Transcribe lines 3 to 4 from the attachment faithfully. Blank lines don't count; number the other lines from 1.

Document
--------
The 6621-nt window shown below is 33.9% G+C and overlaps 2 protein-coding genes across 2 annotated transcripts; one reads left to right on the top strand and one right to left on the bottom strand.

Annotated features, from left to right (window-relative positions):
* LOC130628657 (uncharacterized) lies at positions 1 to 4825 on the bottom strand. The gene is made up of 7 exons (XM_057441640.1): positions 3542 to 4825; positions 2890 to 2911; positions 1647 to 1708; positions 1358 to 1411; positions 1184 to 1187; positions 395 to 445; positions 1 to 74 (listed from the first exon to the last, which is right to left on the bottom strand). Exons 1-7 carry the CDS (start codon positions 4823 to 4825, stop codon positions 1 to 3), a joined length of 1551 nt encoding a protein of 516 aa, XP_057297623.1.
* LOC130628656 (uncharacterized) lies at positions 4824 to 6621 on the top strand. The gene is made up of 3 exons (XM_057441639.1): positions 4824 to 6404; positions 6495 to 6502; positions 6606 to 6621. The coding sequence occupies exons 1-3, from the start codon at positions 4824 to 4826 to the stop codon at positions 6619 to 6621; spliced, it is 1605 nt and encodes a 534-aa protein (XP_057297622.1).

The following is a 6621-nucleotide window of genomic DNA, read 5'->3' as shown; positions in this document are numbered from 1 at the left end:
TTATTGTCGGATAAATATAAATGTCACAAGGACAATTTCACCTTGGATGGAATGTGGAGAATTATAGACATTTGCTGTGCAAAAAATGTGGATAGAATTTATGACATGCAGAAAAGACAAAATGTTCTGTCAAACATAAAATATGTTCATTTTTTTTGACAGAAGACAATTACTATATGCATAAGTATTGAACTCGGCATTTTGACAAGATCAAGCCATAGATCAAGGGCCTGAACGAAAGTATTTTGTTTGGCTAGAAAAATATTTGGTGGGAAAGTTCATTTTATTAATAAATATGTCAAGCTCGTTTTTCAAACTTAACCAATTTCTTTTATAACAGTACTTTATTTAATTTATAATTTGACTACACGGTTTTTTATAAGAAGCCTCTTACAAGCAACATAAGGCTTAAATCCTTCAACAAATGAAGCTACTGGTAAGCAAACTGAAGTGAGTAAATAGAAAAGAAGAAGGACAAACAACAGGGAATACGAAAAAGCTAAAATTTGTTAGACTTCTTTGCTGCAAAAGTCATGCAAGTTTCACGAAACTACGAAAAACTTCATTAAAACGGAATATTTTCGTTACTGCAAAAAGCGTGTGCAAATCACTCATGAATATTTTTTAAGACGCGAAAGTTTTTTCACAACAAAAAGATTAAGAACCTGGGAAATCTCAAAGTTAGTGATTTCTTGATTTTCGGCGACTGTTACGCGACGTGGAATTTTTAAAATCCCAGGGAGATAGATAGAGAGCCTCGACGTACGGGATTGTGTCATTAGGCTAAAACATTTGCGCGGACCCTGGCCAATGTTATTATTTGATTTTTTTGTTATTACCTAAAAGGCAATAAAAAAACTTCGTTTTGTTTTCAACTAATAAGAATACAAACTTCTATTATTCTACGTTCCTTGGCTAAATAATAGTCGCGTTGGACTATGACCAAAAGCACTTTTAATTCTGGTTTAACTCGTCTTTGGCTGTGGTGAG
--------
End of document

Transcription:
* LOC130628657 (uncharacterized) lies at positions 1 to 4825 on the bottom strand. The gene is made up of 7 exons (XM_057441640.1): positions 3542 to 4825; positions 2890 to 2911; positions 1647 to 1708; positions 1358 to 1411; positions 1184 to 1187; positions 395 to 445; positions 1 to 74 (listed from the first exon to the last, which is right to left on the bottom strand). Exons 1-7 carry the CDS (start codon positions 4823 to 4825, stop codon positions 1 to 3), a joined length of 1551 nt encoding a protein of 516 aa, XP_057297623.1.
* LOC130628656 (uncharacterized) lies at positions 4824 to 6621 on the top strand. The gene is made up of 3 exons (XM_057441639.1): positions 4824 to 6404; positions 6495 to 6502; positions 6606 to 6621. The coding sequence occupies exons 1-3, from the start codon at positions 4824 to 4826 to the stop codon at positions 6619 to 6621; spliced, it is 1605 nt and encodes a 534-aa protein (XP_057297622.1).